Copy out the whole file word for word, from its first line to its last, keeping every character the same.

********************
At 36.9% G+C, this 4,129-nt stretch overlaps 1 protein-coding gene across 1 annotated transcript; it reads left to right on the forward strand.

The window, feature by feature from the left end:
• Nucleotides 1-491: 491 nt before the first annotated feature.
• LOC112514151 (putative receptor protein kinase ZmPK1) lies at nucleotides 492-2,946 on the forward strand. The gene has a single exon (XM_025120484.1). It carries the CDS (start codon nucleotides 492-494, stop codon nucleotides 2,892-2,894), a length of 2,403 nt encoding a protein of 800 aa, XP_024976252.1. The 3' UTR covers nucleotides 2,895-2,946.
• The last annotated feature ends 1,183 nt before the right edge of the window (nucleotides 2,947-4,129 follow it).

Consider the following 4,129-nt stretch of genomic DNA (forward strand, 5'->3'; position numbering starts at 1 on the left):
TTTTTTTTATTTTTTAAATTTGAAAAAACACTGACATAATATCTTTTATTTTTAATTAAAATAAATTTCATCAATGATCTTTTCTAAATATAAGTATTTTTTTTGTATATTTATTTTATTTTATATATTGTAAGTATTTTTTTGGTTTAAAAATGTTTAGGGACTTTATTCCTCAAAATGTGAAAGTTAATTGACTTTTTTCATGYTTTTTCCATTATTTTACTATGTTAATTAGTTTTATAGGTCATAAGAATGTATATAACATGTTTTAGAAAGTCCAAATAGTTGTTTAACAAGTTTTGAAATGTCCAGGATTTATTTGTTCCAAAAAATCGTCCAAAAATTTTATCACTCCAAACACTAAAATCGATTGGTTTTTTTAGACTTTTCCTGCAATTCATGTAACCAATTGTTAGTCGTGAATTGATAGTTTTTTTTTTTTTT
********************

At 36.9% G+C, this 4,129-nt stretch overlaps 1 protein-coding gene across 1 annotated transcript; it reads left to right on the forward strand.

The window, feature by feature from the left end:
• Nucleotides 1-491: 491 nt before the first annotated feature.
• LOC112514151 (putative receptor protein kinase ZmPK1) lies at nucleotides 492-2,946 on the forward strand. The gene has a single exon (XM_025120484.1). It carries the CDS (start codon nucleotides 492-494, stop codon nucleotides 2,892-2,894), a length of 2,403 nt encoding a protein of 800 aa, XP_024976252.1. The 3' UTR covers nucleotides 2,895-2,946.
• The last annotated feature ends 1,183 nt before the right edge of the window (nucleotides 2,947-4,129 follow it).

Consider the following 4,129-nt stretch of genomic DNA (forward strand, 5'->3'; position numbering starts at 1 on the left):
TTTTTTTTATTTTTTAAATTTGAAAAAACACTGACATAATATCTTTTATTTTTAATTAAAATAAATTTCATCAATGATCTTTTCTAAATATAAGTATTTTTTTTGTATATTTATTTTATTTTATATATTGTAAGTATTTTTTTGGTTTAAAAATGTTTAGGGACTTTATTCCTCAAAATGTGAAAGTTAATTGACTTTTTTCATGYTTTTTCCATTATTTTACTATGTTAATTAGTTTTATAGGTCATAAGAATGTATATAACATGTTTTAGAAAGTCCAAATAGTTGTTTAACAAGTTTTGAAATGTCCAGGATTTATTTGTTCCAAAAAATCGTCCAAAAATTTTATCACTCCAAACACTAAAATCGATTGGTTTTTTTAGACTTTTCCTGCAATTCATGTAACCAATTGTTAGTCGTGAATTGATAGTTTTTTTTTTTTTT